Monday, January 9, 2012

Rising to the Challenge

Today I started conducting a research project as part of my Master’s program. In summary, I am required to identify a topic that was challenging for students to learn (as measured by standardized testing) and develop a technology based learning activity that would address it.  The research design is of the traditional quantitative sort with treatment and control groups as well as a post test, the results of which I will analyze using statistical methods.

The objective for my learning activity was for students to demonstrate (and deepen) their knowledge of similarity concepts in Geometry by using Excel to create a model that could be used to solve a variety of problems involving similarity concepts.  As part of the methodology I observed the first half of a Geometry class while the teacher gave notes and then took half the students to a computer lab to work on the activity I had designed.

While sitting in the class today, I observed one student who was particularly disruptive.  He was shouting out, bothering those around him, and talking constantly.  As I called out the names of the students who where to go to the lab with me, I was happy to see that he was one of them as I could tell the teacher was frustrated with him and I was sure that she could use a break. To my surprise as I introduced the activity and got the students started he became very engaged.  He didn’t make a sound the entire class period.  When I checked his work at the end, he explained his “similarity problem solver” to me and demonstrated how he was using it.  While many other students had chosen to make a modified version of the model I had provided, he had done his a different way.  After he explained it twice, I understood what he had done.  It was impressive.  

I acknowledged and thanked him for his hard work and asked him what he thought of the activity.  He stated that he thought it was useful as it allowed him to solve problems without getting tripped up by calculations that included large numbers or multiple decimals but rather allowed him to focus on answering the question.  I was astounded at his insight as it really got at the heart of the theoretical basis of the study which aims to shift some cognitive load to tools like Excel so students can focus on the higher level thinking required to solve unique, context based problems.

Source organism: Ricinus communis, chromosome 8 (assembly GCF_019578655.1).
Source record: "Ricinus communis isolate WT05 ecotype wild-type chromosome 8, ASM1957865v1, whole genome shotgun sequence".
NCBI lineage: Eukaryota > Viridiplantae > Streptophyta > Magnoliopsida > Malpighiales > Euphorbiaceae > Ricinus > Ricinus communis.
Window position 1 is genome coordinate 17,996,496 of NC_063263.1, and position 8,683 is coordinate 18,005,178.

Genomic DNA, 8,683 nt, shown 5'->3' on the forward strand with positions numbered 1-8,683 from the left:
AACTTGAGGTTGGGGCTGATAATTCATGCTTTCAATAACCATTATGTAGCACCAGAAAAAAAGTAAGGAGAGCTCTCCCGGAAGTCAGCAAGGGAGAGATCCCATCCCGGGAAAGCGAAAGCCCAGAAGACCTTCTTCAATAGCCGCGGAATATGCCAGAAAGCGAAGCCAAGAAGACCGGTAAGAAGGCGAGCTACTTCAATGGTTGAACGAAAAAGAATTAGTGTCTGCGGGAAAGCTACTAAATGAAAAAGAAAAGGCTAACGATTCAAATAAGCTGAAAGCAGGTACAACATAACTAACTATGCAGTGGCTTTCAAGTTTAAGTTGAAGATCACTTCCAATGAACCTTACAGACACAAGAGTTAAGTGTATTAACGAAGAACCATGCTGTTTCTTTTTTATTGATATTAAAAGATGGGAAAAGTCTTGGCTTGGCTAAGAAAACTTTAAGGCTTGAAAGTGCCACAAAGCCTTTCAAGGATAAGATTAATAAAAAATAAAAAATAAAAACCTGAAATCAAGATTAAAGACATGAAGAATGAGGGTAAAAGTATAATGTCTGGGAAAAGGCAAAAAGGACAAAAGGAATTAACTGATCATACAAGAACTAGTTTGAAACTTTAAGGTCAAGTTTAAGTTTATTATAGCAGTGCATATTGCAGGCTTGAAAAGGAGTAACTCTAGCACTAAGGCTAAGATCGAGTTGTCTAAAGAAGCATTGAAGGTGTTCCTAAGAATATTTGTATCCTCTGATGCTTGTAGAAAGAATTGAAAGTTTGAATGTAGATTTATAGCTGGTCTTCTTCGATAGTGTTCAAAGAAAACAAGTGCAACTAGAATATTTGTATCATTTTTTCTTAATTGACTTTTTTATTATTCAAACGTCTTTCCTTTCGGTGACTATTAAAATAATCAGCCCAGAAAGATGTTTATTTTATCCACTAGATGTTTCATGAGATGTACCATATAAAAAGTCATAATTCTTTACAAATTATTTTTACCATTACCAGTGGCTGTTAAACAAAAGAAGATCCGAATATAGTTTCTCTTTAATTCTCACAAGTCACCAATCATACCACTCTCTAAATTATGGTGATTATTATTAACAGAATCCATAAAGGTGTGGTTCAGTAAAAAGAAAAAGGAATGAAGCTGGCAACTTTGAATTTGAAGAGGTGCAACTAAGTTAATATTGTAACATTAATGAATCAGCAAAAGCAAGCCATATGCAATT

I started to wonder how many other students could improve their academics if given the opportunity to take on challenging, meaningful tasks.  While this student certainly stood out because of the contrast in his behaviors, there were others in each section that were able to create thoughtful, complex models to assist them with their geometry problems.  There were also those at the other end of the spectrum, who when faced with a task that had multiple possible outcomes, where frustrated and hesitant to proceed without a certain amount of handholding.  I guess what I learned is that kids can surprise us.  Often students get pigeonholed academically by teachers or their peers or their learning environment.  Changing this pattern and letting them try something challenging, meaningful, and stimulating can bring out the best. 

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